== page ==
Dielectric layer 101 comprises a material that has a dielectric constant that is greater than the dielectric constant of silicon dioxide. Dielectric layer 101 preferably has a dielectric constant that is at least about twice that of silicon dioxide, i.e., a dielectric constant that is greater than about 8. When serving as the gate dielectric for the semiconductor device, dielectric layer 101 is a “high-k gate dielectric.” Some of the materials that may be used to make high-k gate dielectrics include: hafnium oxide, lanthanum oxide, zirconium oxide, zirconium silicon oxide, titanium oxide, tantalum oxide, barium strontium titanium oxide, barium titanium oxide, strontium titanium oxide, yttrium oxide, aluminum oxide, lead scandium tantalum oxide, and lead zinc niobate. Particularly preferred are hafnium oxide, zirconium oxide, titanium oxide, and aluminum oxide. Although a few examples of materials that may be used to form dielectric layer 101 are described here, that layer may be made from other materials that serve to reduce gate leakage from the level present in devices that include silicon dioxide gate dielectrics.
Dielectric layer 101 may be formed on substrate 100 using a conventional deposition method, e.g., a conventional chemical vapor deposition (“CVD”), low pressure CVD, or physical vapor deposition (“PVD”) process. Preferably, a conventional atomic layer CVD process is used. In such a process, a metal oxide precursor (e.g., a metal chloride) and steam may be fed at selected flow rates into a CVD reactor, which is then operated at a selected temperature and pressure to generate an atomically smooth interface between substrate 100 and dielectric layer 101. The CVD reactor should be operated long enough to form a layer with the desired thickness. In most applications, dielectric layer 101 should be less than about 100 angstroms thick, and more preferably between about 20 angstroms and about 60 angstroms thick.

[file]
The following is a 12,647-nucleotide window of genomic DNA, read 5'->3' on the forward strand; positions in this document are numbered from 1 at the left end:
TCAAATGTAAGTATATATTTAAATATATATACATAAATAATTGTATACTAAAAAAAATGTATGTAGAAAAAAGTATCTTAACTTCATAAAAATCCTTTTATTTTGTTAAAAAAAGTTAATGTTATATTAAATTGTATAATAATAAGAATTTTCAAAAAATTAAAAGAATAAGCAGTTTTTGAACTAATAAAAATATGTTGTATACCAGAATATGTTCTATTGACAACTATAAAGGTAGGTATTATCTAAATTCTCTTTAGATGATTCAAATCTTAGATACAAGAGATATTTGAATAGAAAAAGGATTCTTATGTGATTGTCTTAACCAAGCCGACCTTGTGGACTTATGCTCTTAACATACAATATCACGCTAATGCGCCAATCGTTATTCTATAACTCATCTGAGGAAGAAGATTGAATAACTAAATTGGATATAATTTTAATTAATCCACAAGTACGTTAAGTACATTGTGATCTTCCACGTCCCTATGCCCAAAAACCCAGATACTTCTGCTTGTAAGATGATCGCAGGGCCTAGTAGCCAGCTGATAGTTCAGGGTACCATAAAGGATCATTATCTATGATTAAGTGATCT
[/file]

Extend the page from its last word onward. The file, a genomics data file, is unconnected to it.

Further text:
As deposited, dielectric layer 101 will include undesirable impurities, e.g., hydrogen and/or unreacted metal (represented by dots in
After sacrificial layer 102 is formed on dielectric layer 101, undesirable impurities are transported from dielectric layer 101 to sacrificial layer 102. When sacrificial layer 102 is made from titanium nitride and dielectric layer 101 comprises a high-k gate dielectric layer, impurities may be transported from high-k gate dielectric layer 101 to titanium nitride layer 102 by annealing titanium nitride layer 102. Titanium nitride layer 102 may be annealed using a rapid thermal anneal process or by heating that layer in a furnace at between about 500° C. and about 1,000° C. for between about 5 minutes and about 20 minutes.
After the undesirable impurities have been transported from dielectric layer 101 to sacrificial layer 102, e.g., by annealing the sacrificial layer, sacrificial layer 102 is removed. When sacrificial layer 102 is made from titanium nitride and dielectric layer 101 comprises a high-k gate dielectric layer, titanium nitride layer 102 may be removed from high-k gate dielectric layer 101 using a conventional wet etch process, which uses a chemistry that is selective for titanium nitride over the material used to form the high-k gate dielectric layer.